Virgin Hyperloop Won’t Provide Passenger Travel. Here’s Why That Matters
It leaves a massive gap in the world of developing high-speed transit technology.
Virgin Hyperloop came to be in June of 2014, promising to revolutionize transit with its concept of pressurized, high-speed pod travel. Now, over $400 million dollars in funding later, the company has abandoned the passenger business entirely while laying off half its workforce and pivoting to freight transit, as the Financial Times reports. The move comes after nearly a decade of feasibility studies, several functional concepts built, the world's first human test of a vacuum-pressurized maglev transit system, and even hyperloop-specific language—and funding provisions—included in last year's omnibus infrastructure package bill.
Hyperloop works on a simple principle: a significant amount of efficiency lost in traditional means of high-speed travel, such as planes and trains, comes from wind resistance and friction. According to a 2003 study, a staggering 16 percent of energy consumed in the United States per day is spent entirely on overcoming aerodynamic drag for travel. The modern hyperloop concept stems from a 2013 whitepaper published by Elon Musk, where he suggests solving these efficiency issues in high-speed travel by simply removing both air and friction. By sending transit pods through a low-pressure system, air resistance is virtually made nonexistent, and by using a combination of maglev and air-cushioning, there would be virtually no friction; with this, the modern conception of the hyperloop was born. The original white paper claims that a 700-mile-per-hour hyperloop pod would only need 134 horsepower to achieve that speed.
Of course, the concept behind the hyperloop itself dates back over 200 years, where the idea of vacuum-pressurized tunnels to transport freight first appeared in a 1799 volume of The London Mechanics' Register. The modern, maglev-based version was first suggested by Robert H. Goddard—better known now for creating the world's first liquid-fueled rockets—who envisioned the concept in 1904, in a story he wrote for a creative writing class. He was posthumously granted a patent for the concept in 1950. The idea had largely fallen from the public lexicon until Musk's whitepaper and catchy "hyperloop" terminology brought it back into popular discussion.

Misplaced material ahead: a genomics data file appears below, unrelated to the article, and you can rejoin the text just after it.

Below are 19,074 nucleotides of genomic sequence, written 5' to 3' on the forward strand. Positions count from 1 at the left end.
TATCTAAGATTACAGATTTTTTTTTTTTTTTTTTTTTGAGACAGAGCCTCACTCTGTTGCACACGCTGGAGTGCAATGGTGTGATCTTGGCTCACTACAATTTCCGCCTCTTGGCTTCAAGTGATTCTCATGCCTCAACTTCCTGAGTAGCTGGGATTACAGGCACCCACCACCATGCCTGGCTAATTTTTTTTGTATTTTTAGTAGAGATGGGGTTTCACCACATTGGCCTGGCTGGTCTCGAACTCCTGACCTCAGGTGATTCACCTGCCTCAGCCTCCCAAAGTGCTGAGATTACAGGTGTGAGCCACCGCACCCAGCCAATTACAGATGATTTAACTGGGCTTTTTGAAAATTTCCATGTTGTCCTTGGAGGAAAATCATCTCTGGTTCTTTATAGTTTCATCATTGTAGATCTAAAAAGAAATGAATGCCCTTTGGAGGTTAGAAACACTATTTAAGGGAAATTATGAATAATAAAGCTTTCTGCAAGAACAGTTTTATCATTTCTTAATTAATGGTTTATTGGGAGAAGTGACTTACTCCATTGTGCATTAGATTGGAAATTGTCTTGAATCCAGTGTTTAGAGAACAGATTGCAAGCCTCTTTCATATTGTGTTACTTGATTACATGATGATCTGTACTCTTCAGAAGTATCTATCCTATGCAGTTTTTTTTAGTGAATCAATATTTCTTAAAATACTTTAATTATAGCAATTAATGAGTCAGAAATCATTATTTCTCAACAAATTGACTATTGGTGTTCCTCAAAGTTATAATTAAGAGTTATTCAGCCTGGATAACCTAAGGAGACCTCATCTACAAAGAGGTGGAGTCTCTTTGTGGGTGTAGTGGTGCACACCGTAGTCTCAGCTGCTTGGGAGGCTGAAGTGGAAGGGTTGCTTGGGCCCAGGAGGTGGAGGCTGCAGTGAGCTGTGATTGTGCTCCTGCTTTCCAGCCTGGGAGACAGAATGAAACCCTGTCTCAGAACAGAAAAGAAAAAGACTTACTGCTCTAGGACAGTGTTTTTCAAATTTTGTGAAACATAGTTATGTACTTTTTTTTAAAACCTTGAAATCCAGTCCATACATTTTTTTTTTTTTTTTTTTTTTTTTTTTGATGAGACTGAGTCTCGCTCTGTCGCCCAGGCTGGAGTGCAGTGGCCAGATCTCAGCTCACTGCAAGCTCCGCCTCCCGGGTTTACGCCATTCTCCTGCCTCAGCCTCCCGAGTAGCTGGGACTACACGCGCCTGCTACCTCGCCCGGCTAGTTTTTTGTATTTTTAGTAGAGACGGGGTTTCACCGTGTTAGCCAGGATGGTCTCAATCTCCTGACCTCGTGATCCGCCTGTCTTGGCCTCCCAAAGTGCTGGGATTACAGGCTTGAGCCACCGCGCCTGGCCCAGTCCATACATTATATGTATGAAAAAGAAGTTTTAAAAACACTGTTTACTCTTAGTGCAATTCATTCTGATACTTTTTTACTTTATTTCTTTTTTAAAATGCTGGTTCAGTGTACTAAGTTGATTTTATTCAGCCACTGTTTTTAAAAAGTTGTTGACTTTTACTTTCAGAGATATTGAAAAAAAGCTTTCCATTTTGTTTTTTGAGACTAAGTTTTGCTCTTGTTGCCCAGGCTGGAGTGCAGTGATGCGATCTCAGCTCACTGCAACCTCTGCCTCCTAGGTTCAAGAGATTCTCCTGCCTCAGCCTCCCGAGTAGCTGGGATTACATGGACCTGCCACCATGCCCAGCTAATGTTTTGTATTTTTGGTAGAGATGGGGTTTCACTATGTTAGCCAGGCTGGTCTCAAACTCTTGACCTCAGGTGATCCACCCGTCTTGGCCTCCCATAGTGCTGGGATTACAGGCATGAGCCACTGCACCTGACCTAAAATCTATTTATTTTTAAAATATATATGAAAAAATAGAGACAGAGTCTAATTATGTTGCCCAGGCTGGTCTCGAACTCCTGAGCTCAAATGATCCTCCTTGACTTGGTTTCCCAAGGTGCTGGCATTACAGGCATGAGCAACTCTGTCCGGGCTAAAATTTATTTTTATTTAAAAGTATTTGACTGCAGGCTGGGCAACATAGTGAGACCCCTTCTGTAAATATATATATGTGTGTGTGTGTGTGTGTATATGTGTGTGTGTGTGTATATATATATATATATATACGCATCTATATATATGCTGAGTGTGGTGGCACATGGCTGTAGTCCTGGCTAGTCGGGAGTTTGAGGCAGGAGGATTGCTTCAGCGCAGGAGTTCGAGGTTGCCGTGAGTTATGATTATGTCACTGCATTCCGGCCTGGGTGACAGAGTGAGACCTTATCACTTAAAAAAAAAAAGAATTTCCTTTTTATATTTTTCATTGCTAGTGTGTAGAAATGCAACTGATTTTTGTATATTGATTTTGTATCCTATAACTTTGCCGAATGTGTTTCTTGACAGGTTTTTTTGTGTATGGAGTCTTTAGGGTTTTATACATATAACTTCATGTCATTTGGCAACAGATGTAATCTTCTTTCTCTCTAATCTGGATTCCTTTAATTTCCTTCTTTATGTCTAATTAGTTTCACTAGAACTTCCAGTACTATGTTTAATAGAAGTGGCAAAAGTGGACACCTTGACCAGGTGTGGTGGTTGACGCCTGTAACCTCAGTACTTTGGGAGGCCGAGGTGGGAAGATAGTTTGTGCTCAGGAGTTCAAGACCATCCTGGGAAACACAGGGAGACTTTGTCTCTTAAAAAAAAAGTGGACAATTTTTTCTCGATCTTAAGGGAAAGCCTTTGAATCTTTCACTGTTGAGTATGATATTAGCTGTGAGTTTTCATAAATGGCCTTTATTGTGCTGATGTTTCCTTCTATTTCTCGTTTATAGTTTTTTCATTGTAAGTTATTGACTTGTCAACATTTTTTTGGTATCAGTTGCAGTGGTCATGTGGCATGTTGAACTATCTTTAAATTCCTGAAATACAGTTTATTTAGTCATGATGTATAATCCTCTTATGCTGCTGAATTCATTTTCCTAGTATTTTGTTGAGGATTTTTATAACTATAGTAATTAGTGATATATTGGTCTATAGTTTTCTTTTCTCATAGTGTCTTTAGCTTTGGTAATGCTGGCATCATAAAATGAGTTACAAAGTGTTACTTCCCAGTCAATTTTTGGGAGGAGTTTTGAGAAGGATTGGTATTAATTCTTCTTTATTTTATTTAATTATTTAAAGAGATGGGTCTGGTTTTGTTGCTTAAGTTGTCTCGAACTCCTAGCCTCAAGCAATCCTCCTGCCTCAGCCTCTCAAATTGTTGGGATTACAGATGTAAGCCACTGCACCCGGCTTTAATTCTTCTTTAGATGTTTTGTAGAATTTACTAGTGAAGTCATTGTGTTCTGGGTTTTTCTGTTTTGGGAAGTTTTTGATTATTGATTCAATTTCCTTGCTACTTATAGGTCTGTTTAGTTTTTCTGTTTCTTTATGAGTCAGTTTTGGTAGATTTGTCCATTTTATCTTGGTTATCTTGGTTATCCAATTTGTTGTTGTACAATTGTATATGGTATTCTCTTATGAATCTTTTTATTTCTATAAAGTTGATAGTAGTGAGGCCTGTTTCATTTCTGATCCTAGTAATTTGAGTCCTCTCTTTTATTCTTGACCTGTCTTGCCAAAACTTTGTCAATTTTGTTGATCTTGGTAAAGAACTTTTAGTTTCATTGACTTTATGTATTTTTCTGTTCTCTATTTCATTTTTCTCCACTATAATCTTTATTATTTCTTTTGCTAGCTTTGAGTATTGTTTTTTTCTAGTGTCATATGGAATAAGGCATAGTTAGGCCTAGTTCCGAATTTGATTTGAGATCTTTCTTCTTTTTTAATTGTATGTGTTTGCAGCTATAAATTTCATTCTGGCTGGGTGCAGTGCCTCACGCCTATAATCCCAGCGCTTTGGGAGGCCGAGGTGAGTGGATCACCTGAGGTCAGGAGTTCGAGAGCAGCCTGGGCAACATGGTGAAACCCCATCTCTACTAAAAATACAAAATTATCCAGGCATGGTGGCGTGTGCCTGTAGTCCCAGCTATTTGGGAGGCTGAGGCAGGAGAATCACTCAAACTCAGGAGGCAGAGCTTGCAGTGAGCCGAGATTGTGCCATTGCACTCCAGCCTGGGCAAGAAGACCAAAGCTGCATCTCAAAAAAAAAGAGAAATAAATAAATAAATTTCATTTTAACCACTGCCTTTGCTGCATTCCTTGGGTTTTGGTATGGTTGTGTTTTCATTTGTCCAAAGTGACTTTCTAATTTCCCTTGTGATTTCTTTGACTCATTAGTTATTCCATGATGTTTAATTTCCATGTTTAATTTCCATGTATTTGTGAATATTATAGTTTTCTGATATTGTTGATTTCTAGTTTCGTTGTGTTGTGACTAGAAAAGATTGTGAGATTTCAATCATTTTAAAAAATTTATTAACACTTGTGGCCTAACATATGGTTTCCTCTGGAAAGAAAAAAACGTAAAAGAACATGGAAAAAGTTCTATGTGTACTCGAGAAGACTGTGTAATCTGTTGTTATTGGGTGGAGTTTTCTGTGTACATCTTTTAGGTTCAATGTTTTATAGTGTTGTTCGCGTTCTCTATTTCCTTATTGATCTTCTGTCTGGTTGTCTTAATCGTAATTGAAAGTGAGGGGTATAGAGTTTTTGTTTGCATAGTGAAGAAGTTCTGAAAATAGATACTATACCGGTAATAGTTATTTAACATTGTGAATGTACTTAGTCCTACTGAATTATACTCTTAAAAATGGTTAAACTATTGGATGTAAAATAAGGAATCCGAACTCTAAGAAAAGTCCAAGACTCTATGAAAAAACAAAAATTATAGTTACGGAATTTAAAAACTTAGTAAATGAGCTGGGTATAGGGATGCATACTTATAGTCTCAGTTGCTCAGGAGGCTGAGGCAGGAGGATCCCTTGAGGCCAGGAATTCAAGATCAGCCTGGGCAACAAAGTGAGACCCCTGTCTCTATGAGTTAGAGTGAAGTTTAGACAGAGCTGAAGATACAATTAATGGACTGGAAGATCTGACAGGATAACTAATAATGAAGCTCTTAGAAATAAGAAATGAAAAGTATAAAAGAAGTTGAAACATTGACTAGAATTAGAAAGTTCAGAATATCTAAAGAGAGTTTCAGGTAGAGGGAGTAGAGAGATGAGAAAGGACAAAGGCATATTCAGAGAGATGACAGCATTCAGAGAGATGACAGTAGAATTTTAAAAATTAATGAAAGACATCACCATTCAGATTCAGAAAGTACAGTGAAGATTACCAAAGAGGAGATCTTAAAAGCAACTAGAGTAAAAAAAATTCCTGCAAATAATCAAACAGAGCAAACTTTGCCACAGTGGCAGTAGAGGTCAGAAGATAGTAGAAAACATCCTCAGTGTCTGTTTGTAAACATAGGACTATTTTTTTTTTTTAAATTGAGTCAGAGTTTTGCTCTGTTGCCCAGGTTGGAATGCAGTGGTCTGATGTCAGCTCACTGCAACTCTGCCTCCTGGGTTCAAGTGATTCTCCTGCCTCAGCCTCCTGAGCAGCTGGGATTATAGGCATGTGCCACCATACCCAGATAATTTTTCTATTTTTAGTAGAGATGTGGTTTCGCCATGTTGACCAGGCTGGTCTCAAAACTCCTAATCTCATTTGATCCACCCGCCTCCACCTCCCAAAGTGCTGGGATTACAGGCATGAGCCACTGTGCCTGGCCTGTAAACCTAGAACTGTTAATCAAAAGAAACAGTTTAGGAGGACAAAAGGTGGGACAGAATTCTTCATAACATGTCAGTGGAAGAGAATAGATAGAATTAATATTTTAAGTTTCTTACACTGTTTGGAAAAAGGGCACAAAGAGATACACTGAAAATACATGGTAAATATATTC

So with hundreds of years of discussion and technology that at long last promised to keep up with plans, why did Virgin abandon passenger transit in a country desperately needing high-speed transit? After all, Virgin Hyperloop's concept was simple, appealing, and stayed remarkably faithful to Musk's whitepaper. A magnetic levitation (maglev) suspended transport pod, entirely contained inside a vacuum tube, would rocket passengers along routes at claimed speeds of up to 670 miles an hour. Virgin proclaims that its proprietary system is eight times as efficient as the fastest operational maglev train on the planet, which currently operates at speeds of 270 mph and connects Shanghai's Pudong Airport and a downtown metro station. Advances in maglev trains have since yielded prototypes with even higher speeds, cracking the 370-mph mark in Japanese test loops, but the company boasted vast advantages over existing high-speed trains. For example, Virgin additionally claimed its product could handle grades six times steeper than high-speed rail, turn over four times as tight as a train could manage, require much smaller right-of-ways than traditional train-based high-speed transport, and be able to be operated fully autonomously.
But the company only ever built two working prototypes over its existence, and neither approached the lofty claims that Virgin pitched. The first pod, known as XP-1, was a fully unmanned aerodynamic and propulsion tester that reached a top speed of 240 mph on the company's 1,620-foot long test track in the deserts of Nevada. This is obviously way less than the 670 mph top speed the company envisioned, but it also approached the theoretical maximum possible for such a short track, which was claimed to be 250 mph.